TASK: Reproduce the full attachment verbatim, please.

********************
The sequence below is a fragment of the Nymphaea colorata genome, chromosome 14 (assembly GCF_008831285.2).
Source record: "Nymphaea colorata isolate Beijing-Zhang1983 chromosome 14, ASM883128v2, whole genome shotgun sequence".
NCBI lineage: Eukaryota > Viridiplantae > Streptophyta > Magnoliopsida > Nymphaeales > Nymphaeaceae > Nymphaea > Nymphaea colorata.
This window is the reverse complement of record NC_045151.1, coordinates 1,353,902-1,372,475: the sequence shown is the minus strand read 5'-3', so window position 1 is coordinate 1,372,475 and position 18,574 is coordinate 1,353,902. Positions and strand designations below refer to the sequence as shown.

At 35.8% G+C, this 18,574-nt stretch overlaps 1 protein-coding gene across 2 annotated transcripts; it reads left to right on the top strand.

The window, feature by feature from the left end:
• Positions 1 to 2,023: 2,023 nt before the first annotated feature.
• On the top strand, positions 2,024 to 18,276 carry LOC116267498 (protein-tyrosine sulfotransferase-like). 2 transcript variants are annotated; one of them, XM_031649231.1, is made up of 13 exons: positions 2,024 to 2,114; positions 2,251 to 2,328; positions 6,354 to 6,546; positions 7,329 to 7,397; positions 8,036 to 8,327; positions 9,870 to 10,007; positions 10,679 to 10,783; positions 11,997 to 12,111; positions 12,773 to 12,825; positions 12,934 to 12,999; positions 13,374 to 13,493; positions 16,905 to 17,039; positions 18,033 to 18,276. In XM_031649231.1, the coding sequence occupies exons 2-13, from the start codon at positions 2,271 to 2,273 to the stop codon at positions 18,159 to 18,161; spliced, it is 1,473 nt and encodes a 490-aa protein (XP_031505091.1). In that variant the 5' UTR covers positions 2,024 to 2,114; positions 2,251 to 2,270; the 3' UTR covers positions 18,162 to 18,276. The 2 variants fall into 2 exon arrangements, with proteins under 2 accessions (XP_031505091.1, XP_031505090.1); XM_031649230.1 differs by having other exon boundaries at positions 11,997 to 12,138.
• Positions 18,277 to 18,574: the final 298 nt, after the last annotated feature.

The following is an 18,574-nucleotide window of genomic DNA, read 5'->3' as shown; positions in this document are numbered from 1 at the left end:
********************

The sequence below is a fragment of the Nymphaea colorata genome, chromosome 14 (assembly GCF_008831285.2).
Source record: "Nymphaea colorata isolate Beijing-Zhang1983 chromosome 14, ASM883128v2, whole genome shotgun sequence".
NCBI lineage: Eukaryota > Viridiplantae > Streptophyta > Magnoliopsida > Nymphaeales > Nymphaeaceae > Nymphaea > Nymphaea colorata.
This window is the reverse complement of record NC_045151.1, coordinates 1,353,902-1,372,475: the sequence shown is the minus strand read 5'-3', so window position 1 is coordinate 1,372,475 and position 18,574 is coordinate 1,353,902. Positions and strand designations below refer to the sequence as shown.

At 35.8% G+C, this 18,574-nt stretch overlaps 1 protein-coding gene across 2 annotated transcripts; it reads left to right on the top strand.

The window, feature by feature from the left end:
• Positions 1 to 2,023: 2,023 nt before the first annotated feature.
• On the top strand, positions 2,024 to 18,276 carry LOC116267498 (protein-tyrosine sulfotransferase-like). 2 transcript variants are annotated; one of them, XM_031649231.1, is made up of 13 exons: positions 2,024 to 2,114; positions 2,251 to 2,328; positions 6,354 to 6,546; positions 7,329 to 7,397; positions 8,036 to 8,327; positions 9,870 to 10,007; positions 10,679 to 10,783; positions 11,997 to 12,111; positions 12,773 to 12,825; positions 12,934 to 12,999; positions 13,374 to 13,493; positions 16,905 to 17,039; positions 18,033 to 18,276. In XM_031649231.1, the coding sequence occupies exons 2-13, from the start codon at positions 2,271 to 2,273 to the stop codon at positions 18,159 to 18,161; spliced, it is 1,473 nt and encodes a 490-aa protein (XP_031505091.1). In that variant the 5' UTR covers positions 2,024 to 2,114; positions 2,251 to 2,270; the 3' UTR covers positions 18,162 to 18,276. The 2 variants fall into 2 exon arrangements, with proteins under 2 accessions (XP_031505091.1, XP_031505090.1); XM_031649230.1 differs by having other exon boundaries at positions 11,997 to 12,138.
• Positions 18,277 to 18,574: the final 298 nt, after the last annotated feature.

The following is an 18,574-nucleotide window of genomic DNA, read 5'->3' as shown; positions in this document are numbered from 1 at the left end: